• The combination of getting vaccinated and following CDC’s recommendations to protect yourself and others will offer the best protection from COVID-19.
    • Stopping a pandemic requires using all the tools we have available. As experts learn more about how COVID-19 vaccination may help reduce spread of the disease in communities, CDC will continue to update the recommendations to protect communities using the latest science.
Concerns about Side Effects

Most people do not have serious problems after being vaccinated. However, your arm may be sore, red, or warm to the touch. These symptoms usually go away on their own within a week. Some people report getting a headache or fever when getting a vaccine. These side effects are a sign that your immune system is doing exactly what it is supposed to do. It is working and building up protection to disease.

COVID-19 vaccines are being tested in large clinical trials to assess their safety. However, it does take time, and more people getting vaccinated before we learn about very rare or long-term side effects. That is why safety monitoring will continue. CDC has an independent group of experts that reviews all the safety data as it comes in and provides regular safety updates.


Frequently Asked Questions about COVID-19 Vaccination

The CDC has answers to commonly asked questions.

How can I schedule a vaccine appointment?
Visit the Oklahoma State Department of Health's COVID-19 Vaccine Scheduler Portal to enter your personal information to receive notifications to schedule an appointment.

How do I get on “the vaccination list?"
There is no list for people to get on to be included in the vaccine distribution. We will provide information on our website and social media as we move through the various populations to let people know what they need to do when the time comes.

How do I know when you will be in my phase?
Anyone ages 5 and up is eligible to schedule an appointment on the Oklahoma State Department of Health's COVID-19 Vaccine Scheduler Portal.

How will I know how to make an appointment for the vaccine?
We will be notifying the public through our website, COVID phone bank, social media and news outlets on which phase we are currently in and which people qualify for that population we are vaccinating currently. 

How do I receive my second dose from the Tulsa Health Department?
If you received your first dose from THD, you already have an appointment for your second dose. Do not use the portal to schedule. Please return at the appointment time listed on your vaccine card, and bring your vaccine card with you. 

I need to reschedule my vaccine appointment; how do I do that?
Currently, we are not able to reschedule vaccine appointments. If appointments are available, you can make a new appointment in the portal or call the COVID-19 Call Center at 918-582-9355 to get assistance.

If I already had COVID-19 and recovered, do I still need a vaccine?
Yes. Due to the severe health risks associated with COVID-19 and the fact that reinfection with COVID-19 is possible, you should be vaccinated regardless of whether you already had COVID-19 infection.

If you were treated for COVID-19 symptoms with monoclonal antibodies or convalescent plasma, you should wait 90 days before getting a COVID-19 vaccine. Talk to your doctor if you are unsure what treatments you received or if you have more questions about getting a COVID-19 vaccine.

Vaccination of persons with current infection should be deferred until the person has recovered from the acute illness (if the person had symptoms) and criteria have been met for them to discontinue isolation.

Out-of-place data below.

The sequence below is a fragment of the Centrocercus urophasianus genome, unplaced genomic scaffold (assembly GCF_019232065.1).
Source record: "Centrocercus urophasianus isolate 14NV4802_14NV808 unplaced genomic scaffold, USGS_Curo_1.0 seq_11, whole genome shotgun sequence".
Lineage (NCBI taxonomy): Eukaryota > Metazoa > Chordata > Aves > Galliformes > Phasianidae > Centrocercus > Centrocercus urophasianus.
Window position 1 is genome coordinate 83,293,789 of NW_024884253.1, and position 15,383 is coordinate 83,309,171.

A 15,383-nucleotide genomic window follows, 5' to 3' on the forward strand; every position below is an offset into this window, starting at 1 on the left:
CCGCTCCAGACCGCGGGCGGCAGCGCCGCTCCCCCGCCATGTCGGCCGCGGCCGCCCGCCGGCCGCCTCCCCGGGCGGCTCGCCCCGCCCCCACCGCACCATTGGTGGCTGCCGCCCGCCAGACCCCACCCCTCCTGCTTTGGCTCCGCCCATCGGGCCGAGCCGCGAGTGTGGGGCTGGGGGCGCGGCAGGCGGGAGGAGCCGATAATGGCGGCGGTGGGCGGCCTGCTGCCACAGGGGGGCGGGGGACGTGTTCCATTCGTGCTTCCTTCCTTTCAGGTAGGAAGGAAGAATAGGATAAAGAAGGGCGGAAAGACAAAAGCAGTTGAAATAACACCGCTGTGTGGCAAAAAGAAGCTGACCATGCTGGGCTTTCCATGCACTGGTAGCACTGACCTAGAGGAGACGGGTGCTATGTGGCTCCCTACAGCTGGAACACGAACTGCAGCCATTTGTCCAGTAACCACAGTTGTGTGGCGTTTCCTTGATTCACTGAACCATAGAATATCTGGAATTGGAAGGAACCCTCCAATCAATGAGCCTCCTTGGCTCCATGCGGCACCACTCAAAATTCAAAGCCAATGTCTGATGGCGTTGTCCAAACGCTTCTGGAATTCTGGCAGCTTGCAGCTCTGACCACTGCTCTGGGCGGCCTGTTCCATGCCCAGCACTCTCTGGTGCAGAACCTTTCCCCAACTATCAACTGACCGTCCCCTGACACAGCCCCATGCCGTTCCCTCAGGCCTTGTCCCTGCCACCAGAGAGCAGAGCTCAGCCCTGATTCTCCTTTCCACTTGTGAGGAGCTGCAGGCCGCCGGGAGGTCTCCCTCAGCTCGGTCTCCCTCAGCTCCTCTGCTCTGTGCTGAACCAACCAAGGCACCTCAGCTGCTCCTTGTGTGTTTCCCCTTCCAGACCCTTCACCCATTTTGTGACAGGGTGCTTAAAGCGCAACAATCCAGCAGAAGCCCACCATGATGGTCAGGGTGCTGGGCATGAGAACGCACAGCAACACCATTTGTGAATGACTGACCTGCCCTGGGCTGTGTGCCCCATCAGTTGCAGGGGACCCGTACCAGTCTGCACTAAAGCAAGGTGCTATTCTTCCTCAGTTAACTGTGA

Can we choose which vaccine we can get?
Individuals are able to request a vaccine type depending on supply available at that THD vaccine clinic. However if you are allergic to vaccines or vaccine ingredients or your healthcare provider has recommended you not get a certain vaccine let your vaccine administrator know.

Can I get vaccine in a different county than may residence?
At this time, we recommend getting the vaccine from the county you reside in; however, you may call the county you wish to get the vaccine from and inquire to the requirements for receiving vaccine in that county.

Can I edit my information on the Vaccine Scheduler Portal after I submit it?
If you answer something incorrectly, you cannot edit it after you submit it. You can register again with a different email address.

When will my priority group or phase be eligible?
The decision to expand into additional priority groups is made by the Oklahoma State Department of Health for the entire state. No dates are set as the plan remains fluid.

What happens to leftover doses?
One of the tenets of our operation is to ensure doses are not wasted. Our main focus is to manage vaccine inventory effectively to ensure all vaccine doses are administered as efficiently as possible at the local level.

Vaccine Safety

The U.S. vaccine safety system ensures that all vaccines are as safe as possible. Safety is a top priority while federal partners work to make a coronavirus disease 2019 (COVID-19) vaccine(s) available. 

The federal government, through Operation Warp Speed, has been working since the pandemic started to make one or more COVID-19 vaccines available as soon as possible. Although local public health authorities do not have a role in developing COVID-19 vaccines, the Tulsa Health Department has been working closely with the Oklahoma State Department of Health, State of Oklahoma, OKC-County Health Department and community partners to develop vaccination plans.

Additional Tulsa County Vaccine Locations

The COVID-19 vaccine is also available in Tulsa County at the following locations below. Appointment information, hours and other details may vary. Please visit the organization's website or contact them directly for more information. For vaccine locations statewide, visit the Oklahoma State Department of Health

Request a COVID-19 Vaccine Clinic

THD works with community partners to accommodate requests for a COVID-19 vaccine clinic onsite at your business or organization.

COVID-19 Vaccination Record Request

COVID-19 vaccination record requests can be made in person at any of the Tulsa Health Department immunization clinic locations listed above or by phone at 918-582-9355. You can also fax a request sent to 918-595-4043.